Google Maps users make a terrifying discovery deep in Russia’s harsh Siberian tundra
Eagle-eyed Google Maps users have made a grim discovery deep in Russia’s harsh Siberian tundra.
Located at 69°24’19°N 87°38’57°E, the images appear to show disused buildings and piles of gray rubble, arranged in a neat formation surrounded by nothing but open expanse.
Fortunately, someone on the r/GoogleMaps Reddit page was on hand to explain what the mystery site was.
“It is indeed the Norillag labor camp”, they write.
“You can even see the mining facility connected to the camp further west.
“Good catch OP [original poster]!”
Norillag, the Norilsk corrective labor camp, was one of the Russian horror gulags that operated from June 25, 1935 to August 22, 1956.
The prisoners who were unlucky enough to be sent there were first tasked with the construction of the Norilsk mining-metallurgical complex, operated by the Russian mining and smelting company Norilsk Nickel.
However, over time their role expanded to cover most of the economic functions of the Baron’s region such as fishing. At one point they were even responsible for rebuilding a house where Joseph Stalin lived in exile.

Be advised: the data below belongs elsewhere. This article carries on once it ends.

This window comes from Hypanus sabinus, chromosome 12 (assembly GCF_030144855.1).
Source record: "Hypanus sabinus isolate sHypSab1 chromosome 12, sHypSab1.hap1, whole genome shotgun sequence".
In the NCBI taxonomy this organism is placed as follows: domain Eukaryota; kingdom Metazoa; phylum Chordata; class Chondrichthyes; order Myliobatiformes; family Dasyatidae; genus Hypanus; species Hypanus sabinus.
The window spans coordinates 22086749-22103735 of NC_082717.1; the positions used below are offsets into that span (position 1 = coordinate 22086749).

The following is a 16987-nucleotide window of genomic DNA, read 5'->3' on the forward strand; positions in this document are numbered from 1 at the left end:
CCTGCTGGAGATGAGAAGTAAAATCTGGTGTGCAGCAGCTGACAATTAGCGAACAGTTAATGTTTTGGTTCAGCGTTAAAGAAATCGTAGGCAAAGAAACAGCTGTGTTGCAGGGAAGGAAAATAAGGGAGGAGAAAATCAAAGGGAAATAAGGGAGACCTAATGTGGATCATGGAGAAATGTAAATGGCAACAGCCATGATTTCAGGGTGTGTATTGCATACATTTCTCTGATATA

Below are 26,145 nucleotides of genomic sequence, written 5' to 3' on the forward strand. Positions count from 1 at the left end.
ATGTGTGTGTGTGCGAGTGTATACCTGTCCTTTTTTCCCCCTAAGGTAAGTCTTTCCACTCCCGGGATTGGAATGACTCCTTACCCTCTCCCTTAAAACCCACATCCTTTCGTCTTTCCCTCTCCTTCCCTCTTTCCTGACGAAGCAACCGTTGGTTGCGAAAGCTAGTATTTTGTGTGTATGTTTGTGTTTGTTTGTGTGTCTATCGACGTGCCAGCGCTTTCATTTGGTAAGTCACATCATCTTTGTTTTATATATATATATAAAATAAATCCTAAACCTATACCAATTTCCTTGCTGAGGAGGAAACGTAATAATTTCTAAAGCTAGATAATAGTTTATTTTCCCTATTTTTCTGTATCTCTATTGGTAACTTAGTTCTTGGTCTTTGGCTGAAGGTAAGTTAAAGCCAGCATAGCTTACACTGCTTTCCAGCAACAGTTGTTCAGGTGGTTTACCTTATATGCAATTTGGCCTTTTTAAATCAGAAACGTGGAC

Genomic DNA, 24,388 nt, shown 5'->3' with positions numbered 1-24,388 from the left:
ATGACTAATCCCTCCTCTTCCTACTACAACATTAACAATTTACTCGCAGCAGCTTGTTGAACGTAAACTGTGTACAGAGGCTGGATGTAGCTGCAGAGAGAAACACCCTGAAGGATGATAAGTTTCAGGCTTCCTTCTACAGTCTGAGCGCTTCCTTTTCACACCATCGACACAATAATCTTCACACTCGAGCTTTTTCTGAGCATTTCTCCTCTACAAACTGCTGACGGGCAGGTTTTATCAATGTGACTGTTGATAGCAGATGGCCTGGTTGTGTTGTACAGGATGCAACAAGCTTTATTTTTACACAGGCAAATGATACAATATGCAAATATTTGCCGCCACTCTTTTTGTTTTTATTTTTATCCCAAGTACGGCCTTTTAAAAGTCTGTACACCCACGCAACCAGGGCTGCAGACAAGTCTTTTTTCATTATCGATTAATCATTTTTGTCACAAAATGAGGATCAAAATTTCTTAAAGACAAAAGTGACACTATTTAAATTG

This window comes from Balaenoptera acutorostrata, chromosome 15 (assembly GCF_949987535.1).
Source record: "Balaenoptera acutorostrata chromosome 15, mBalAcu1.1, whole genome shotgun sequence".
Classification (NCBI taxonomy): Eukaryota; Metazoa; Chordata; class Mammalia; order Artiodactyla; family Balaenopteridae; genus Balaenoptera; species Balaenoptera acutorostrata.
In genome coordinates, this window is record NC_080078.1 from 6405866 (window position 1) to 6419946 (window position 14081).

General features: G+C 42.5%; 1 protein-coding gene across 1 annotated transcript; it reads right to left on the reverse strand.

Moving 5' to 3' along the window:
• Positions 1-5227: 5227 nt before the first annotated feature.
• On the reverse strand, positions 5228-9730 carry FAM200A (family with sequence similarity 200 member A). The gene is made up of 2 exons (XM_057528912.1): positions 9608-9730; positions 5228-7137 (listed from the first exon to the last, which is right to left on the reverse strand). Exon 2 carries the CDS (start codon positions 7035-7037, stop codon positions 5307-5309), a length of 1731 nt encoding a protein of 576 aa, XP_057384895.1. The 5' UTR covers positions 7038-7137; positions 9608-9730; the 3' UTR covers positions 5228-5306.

In 1935, the site housed only 1,200 inmates. That number quickly skyrocketed with the start of the Great Purge, Stalin’s campaign to eliminate political rivals and dissidents that began in 1936.
By 1937, the number of inmates had risen to 9,000. By 1951, 72,500 people were housed there in 30 separate camp sections.
According to human rights group Memorial, Norillag housed a total of 400,000 people during its operation, three-quarters of whom were considered political prisoners.
Commenting on a nearby street image some distance east of the Gulag, one person said on Reddit: “This is one of the most depressing places I have ever seen.”
Obviously, this sentiment was shared by the inmates and in 1953 the Norillag camp system was the site of a major Gulag uprising after Stalin’s death, known as the Norilsk uprising.
The uprising lasted 69 days and saw around 1,000 of the 16,378 dissidents killed.
The camp’s closure in 1957 came as most of the Gulag system was finally abandoned.
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